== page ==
instead of ``standards of academic achievement'' to be more precise in 
meaning and consistent with the statute.
    Discussion: The Department agrees that it is important for the 
language of the regulations to be clear regarding expectations for 
students with the most significant cognitive disabilities, to whom the 
same grade-level academic content standards apply, even though their 
progress may be assessed using an alternate assessment aligned with 
alternate academic achievement standards. However, because the statute 
and applicable regulations on standards and assessments address these 
concerns and because this provision is specifically focused on the 
academic achievement standards, we decline to add language regarding 
grade-level academic content standards in Sec.  200.13. We agree that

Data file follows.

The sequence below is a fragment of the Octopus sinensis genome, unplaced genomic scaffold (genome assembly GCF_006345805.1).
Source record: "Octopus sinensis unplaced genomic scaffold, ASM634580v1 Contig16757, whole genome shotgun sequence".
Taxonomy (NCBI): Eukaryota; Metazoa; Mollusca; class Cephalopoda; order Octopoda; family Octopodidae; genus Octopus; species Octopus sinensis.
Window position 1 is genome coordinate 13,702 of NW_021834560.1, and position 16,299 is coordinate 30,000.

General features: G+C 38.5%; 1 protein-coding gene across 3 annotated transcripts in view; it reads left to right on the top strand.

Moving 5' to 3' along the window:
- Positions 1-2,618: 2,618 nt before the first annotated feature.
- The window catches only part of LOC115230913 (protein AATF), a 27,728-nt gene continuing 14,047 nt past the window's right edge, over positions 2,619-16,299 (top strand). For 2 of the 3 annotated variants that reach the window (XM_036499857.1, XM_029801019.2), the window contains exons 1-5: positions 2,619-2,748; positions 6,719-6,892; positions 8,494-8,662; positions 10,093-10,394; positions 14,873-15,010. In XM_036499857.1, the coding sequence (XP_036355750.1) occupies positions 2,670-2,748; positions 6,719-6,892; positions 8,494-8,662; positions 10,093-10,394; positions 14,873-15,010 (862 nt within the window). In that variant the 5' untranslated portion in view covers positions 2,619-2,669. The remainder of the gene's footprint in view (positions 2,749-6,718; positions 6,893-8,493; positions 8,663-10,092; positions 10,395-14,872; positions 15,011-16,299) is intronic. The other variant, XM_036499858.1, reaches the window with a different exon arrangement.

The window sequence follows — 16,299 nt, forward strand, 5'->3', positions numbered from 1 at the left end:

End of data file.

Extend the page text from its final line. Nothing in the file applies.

referencing alternate academic achievement standards, as described in 
section 1111(b)(1)(E) of the ESEA, as amended by the ESSA, and changing 
the phrase ``standards of academic achievement'' to ``academic 
achievement standards'' is appropriate and helpful to clarify 
requirements for long-term goals and measurements of interim progress 
as they pertain to students with the most significant cognitive 
disabilities.
    Changes: We have revised the language in Sec.  200.13(a)(2)(i) to 
be clear that the requirements for long-term goals and measurements of 
interim progress for academic achievement against grade-level 
proficiency refer to the State's academic achievement standards, as 
described in section 1111(b)(1) of the Act, and to make clear that the 
performance of students with the most significant cognitive 
disabilities may be assessed against alternate academic achievement 
standards defined by the State consistent with section 1111(b)(1)(E) of 
the ESEA, as amended by the ESSA.
    Comments: One commenter recommended that the Department establish a